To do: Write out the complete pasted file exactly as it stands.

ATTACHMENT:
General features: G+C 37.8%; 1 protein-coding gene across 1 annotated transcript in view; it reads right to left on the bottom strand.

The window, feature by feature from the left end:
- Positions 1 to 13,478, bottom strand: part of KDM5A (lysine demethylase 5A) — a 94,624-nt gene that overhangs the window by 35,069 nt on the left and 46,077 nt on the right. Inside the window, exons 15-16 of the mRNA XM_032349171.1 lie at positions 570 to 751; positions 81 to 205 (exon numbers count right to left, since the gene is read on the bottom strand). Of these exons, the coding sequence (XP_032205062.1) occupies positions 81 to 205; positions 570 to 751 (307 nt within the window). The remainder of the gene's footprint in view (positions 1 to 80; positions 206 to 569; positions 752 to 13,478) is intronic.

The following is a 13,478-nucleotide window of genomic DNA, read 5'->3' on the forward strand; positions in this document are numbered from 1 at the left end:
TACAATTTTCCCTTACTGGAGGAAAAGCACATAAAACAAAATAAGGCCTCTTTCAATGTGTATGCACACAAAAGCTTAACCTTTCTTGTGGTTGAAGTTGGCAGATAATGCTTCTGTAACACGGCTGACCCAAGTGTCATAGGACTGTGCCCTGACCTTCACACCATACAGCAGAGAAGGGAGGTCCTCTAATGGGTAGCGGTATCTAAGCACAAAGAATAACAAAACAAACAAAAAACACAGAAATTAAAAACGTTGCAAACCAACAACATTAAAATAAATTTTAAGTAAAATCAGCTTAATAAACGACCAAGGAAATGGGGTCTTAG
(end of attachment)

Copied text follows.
General features: G+C 37.8%; 1 protein-coding gene across 1 annotated transcript in view; it reads right to left on the bottom strand.

The window, feature by feature from the left end:
- Positions 1 to 13,478, bottom strand: part of KDM5A (lysine demethylase 5A) — a 94,624-nt gene that overhangs the window by 35,069 nt on the left and 46,077 nt on the right. Inside the window, exons 15-16 of the mRNA XM_032349171.1 lie at positions 570 to 751; positions 81 to 205 (exon numbers count right to left, since the gene is read on the bottom strand). Of these exons, the coding sequence (XP_032205062.1) occupies positions 81 to 205; positions 570 to 751 (307 nt within the window). The remainder of the gene's footprint in view (positions 1 to 80; positions 206 to 569; positions 752 to 13,478) is intronic.

The following is a 13,478-nucleotide window of genomic DNA, read 5'->3' on the forward strand; positions in this document are numbered from 1 at the left end:
TACAATTTTCCCTTACTGGAGGAAAAGCACATAAAACAAAATAAGGCCTCTTTCAATGTGTATGCACACAAAAGCTTAACCTTTCTTGTGGTTGAAGTTGGCAGATAATGCTTCTGTAACACGGCTGACCCAAGTGTCATAGGACTGTGCCCTGACCTTCACACCATACAGCAGAGAAGGGAGGTCCTCTAATGGGTAGCGGTATCTAAGCACAAAGAATAACAAAACAAACAAAAAACACAGAAATTAAAAACGTTGCAAACCAACAACATTAAAATAAATTTTAAGTAAAATCAGCTTAATAAACGACCAAGGAAATGGGGTCTTAG